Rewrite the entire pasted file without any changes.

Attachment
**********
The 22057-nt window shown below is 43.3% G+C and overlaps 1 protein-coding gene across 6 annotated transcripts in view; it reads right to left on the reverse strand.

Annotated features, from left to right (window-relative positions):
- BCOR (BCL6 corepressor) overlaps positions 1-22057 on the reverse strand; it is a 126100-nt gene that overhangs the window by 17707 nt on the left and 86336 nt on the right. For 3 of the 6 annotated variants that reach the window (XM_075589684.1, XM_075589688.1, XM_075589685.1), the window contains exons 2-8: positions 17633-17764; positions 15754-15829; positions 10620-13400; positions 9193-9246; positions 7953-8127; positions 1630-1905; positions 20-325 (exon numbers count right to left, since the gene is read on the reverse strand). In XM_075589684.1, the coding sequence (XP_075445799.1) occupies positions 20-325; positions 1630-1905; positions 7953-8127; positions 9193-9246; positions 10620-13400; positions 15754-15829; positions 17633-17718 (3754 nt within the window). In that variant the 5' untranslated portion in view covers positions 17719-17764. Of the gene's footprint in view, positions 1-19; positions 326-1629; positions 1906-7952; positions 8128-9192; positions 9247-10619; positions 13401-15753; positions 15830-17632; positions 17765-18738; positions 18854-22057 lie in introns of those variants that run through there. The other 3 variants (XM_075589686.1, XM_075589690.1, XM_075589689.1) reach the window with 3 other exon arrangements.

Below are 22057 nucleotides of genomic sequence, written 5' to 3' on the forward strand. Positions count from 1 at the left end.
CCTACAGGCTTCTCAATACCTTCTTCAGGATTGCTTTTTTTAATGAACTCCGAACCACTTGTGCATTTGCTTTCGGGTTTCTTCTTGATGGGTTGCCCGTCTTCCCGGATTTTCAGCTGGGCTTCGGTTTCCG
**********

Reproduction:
The 22057-nt window shown below is 43.3% G+C and overlaps 1 protein-coding gene across 6 annotated transcripts in view; it reads right to left on the reverse strand.

Annotated features, from left to right (window-relative positions):
- BCOR (BCL6 corepressor) overlaps positions 1-22057 on the reverse strand; it is a 126100-nt gene that overhangs the window by 17707 nt on the left and 86336 nt on the right. For 3 of the 6 annotated variants that reach the window (XM_075589684.1, XM_075589688.1, XM_075589685.1), the window contains exons 2-8: positions 17633-17764; positions 15754-15829; positions 10620-13400; positions 9193-9246; positions 7953-8127; positions 1630-1905; positions 20-325 (exon numbers count right to left, since the gene is read on the reverse strand). In XM_075589684.1, the coding sequence (XP_075445799.1) occupies positions 20-325; positions 1630-1905; positions 7953-8127; positions 9193-9246; positions 10620-13400; positions 15754-15829; positions 17633-17718 (3754 nt within the window). In that variant the 5' untranslated portion in view covers positions 17719-17764. Of the gene's footprint in view, positions 1-19; positions 326-1629; positions 1906-7952; positions 8128-9192; positions 9247-10619; positions 13401-15753; positions 15830-17632; positions 17765-18738; positions 18854-22057 lie in introns of those variants that run through there. The other 3 variants (XM_075589686.1, XM_075589690.1, XM_075589689.1) reach the window with 3 other exon arrangements.

Below are 22057 nucleotides of genomic sequence, written 5' to 3' on the forward strand. Positions count from 1 at the left end.
CCTACAGGCTTCTCAATACCTTCTTCAGGATTGCTTTTTTTAATGAACTCCGAACCACTTGTGCATTTGCTTTCGGGTTTCTTCTTGATGGGTTGCCCGTCTTCCCGGATTTTCAGCTGGGCTTCGGTTTCCG